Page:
Police Commissioner, Dr Kevin Blake, has moved to further outline the pivotal role of technology in the ongoing transformation of the Jamaica Constabulary Force (JCF).

Writing in his column for the weekly Force Orders, Commissioner Blake continues to break down the tripartite mantra of “People, Quality, Technology”. This week, his continuing development of this narrative is call for embracing technology as an enabler of policing excellence.

In his “Commissioner’s Corner’ column, Dr Blake takes us on a journey through history to the current state of technological evolution within the JCF, referencing a time when “IBM mainframe servers” with “AS400 operating systems” were the peak of innovation. He acknowledges the shortcomings of the past, highlighting that “the technology… did not remove the need for the use of technology in enabling what we do and its power in making work more efficient.”

The Commissioner outlines a comprehensive technology strategy encompassing four programs, each crucial in the JCF’s transformation. The “expansion of the technology infrastructure” is pivotal for data management, as Blake explains the significance of enhancing the hardware framework to “facilitate the transmission of voice communication; and the procurement and deployment of end-user devices.” He underscores this advancement, noting it has allowed for the execution of projects valued at “over $8-billion.”

Dr Blake speaks to the “automation of… business processes,” a leap towards operational efficiency. He draws attention to the applications that “…manage police information and facilitate the efficient delivery of quality service to our internal and external customers.” These projects are not insular achievements but are benchmarks of progress, reflecting a holistic approach to modernization.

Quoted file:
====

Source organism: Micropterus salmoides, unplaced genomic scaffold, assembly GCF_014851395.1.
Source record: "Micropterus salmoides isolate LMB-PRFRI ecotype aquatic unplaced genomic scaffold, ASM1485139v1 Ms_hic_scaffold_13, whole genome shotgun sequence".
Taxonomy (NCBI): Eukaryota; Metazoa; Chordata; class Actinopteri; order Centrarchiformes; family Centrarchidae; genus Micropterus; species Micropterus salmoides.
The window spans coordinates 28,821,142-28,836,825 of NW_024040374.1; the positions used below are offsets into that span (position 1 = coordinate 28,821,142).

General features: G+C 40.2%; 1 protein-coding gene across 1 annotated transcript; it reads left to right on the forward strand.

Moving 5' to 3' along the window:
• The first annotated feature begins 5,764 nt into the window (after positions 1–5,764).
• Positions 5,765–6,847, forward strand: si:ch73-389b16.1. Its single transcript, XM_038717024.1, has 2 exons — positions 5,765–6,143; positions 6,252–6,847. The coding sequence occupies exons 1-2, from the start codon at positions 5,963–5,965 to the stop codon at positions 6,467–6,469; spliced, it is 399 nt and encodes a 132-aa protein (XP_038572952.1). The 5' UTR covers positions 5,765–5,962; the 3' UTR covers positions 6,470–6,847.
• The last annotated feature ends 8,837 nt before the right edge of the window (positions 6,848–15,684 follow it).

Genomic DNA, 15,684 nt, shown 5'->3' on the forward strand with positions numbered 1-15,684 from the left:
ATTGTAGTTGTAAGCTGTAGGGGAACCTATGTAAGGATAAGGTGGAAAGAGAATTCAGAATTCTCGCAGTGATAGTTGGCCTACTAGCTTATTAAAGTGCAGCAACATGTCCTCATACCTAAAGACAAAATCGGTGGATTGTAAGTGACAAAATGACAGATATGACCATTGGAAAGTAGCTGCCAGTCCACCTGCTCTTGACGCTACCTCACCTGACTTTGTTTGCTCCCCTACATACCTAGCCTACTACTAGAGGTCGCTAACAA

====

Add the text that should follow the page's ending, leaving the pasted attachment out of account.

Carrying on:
Understanding the threats of the digital age, Commissioner Blake touches on the need for “improving our cyber security posture.” He acknowledges this as a sensitive yet indispensable area, understanding that securing data “at rest and during transmission” is paramount in today’s policing landscape.

The fourth and “most important category,” as Dr Blake asserts, is “staff development.” This highlights the commitment to building the capabilities of the JCF’s human resources to navigate and leverage these technological advancements effectively.

Dr Blake concludes his column by lauding the leadership and contributions of individuals such as Mr. Leonardo Brown, Assistant Commissioner of Police, and his team, reflecting the intertwining of skilled leadership with technological prowess.

It has become quite evident that the JCF’s technological modernization is an intricate tapestry of infrastructure, process automation, cybersecurity, and human capital development.

This approach signifies an understanding that technology is not just tools and systems but is also about the people who wield it and the processes that govern it. As the Commissioner notes, technology is a “force multiplier in policing all over the world,” and the JCF’s journey under his leadership stands as a testament to the transformative power of technology when harnessed with vision, discipline, and a commitment to service.